Ford & Redwood: Partnership for recycling of e-car batteries

Ford & Redwood: Partnership for recycling of e-car batteries-e-car

The US automaker Ford and the recycling company Redwood materials want to work together in the future to build the battery recycling of e-auto batteries and a domestic battery box. Fords and Redwood’s common goal is to provide a current communication to make electric cars in this way more sustainable and reduce the costs for batteries. Thus, ultimately e-cars should become more affordable.

Ford and Redwood now want to develop a system to integrate the battery recycling firmly into the Battery Strategy of Ford. Redwood recycling technology can recover more than 95 percent of important battery products such as nickel, cobalt, lithium and copper. These materials can then be reused in a closed circuit. By using locally recycled battery materials, Ford can reduce costs, ensure battery supply and reduce its dependence on imports and raw material mining.

“The partnership with Redwood material will be crucial to our plan, to build electric cars on a large scale, to the lowest possible cost and with a waste-free approach,” says Jim Farley, President and CEO of Ford. The company invests more than $ 30 billion (more than 25.5 billion euros) in the electrification of his portfolio by 2025 alone. 50 million of it – converted about 43 million euros – is Ford to the new partnership with the emerging recycling company.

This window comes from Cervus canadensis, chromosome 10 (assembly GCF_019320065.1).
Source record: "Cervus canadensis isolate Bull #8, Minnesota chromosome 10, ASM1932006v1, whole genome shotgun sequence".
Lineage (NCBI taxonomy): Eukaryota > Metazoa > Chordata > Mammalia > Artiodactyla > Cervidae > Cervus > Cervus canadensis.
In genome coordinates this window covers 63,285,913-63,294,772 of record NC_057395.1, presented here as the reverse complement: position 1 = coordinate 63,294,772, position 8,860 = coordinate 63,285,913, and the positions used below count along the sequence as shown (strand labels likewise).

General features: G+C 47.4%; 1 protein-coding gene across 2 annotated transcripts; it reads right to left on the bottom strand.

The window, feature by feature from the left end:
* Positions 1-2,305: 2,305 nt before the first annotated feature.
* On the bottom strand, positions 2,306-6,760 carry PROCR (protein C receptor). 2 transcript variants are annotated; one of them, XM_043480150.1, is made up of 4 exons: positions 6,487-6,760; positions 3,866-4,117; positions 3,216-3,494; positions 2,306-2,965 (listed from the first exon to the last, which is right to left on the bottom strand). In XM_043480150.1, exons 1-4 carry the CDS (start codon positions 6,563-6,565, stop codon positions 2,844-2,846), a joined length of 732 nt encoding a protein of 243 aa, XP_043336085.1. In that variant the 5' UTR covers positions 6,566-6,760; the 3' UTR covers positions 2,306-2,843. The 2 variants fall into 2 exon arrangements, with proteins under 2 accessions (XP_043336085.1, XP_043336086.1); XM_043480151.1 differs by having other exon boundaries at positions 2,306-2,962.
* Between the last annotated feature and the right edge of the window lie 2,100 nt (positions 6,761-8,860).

The new partnership is part of a larger plan: Ford wants to build several own battery factories in North America and start the production of e-car batteries from the middle of the decade. By building a supply chain with recycled materials on site, Ford wants to reduce battery costs and contribute to protecting the environment. For the production of battery cells, the company together with the Korean battery manufacturer SK Innovation has launched the joint venture Blueovalsk, which, subject to definitive agreements, official permits and other conditions, has yet to be officially started.

Only a few days ago REDWOOD announced to produce strategic battery materials and to deliver about copper foil for anodes and cathodic materials to US partners. Redwood – by the way, founded by JB Straubbel, who invested very early in Tesla and there until 2019 the office of the CTO held – plans off the distance from Ford to enter the supply chain for lithium-ion batteries. Strauble says that recycling is a “key factor for improving the ecological footprint of lithium-ion batteries”. In addition, the costs can be reduced and thus promoting the introduction of electric cars.

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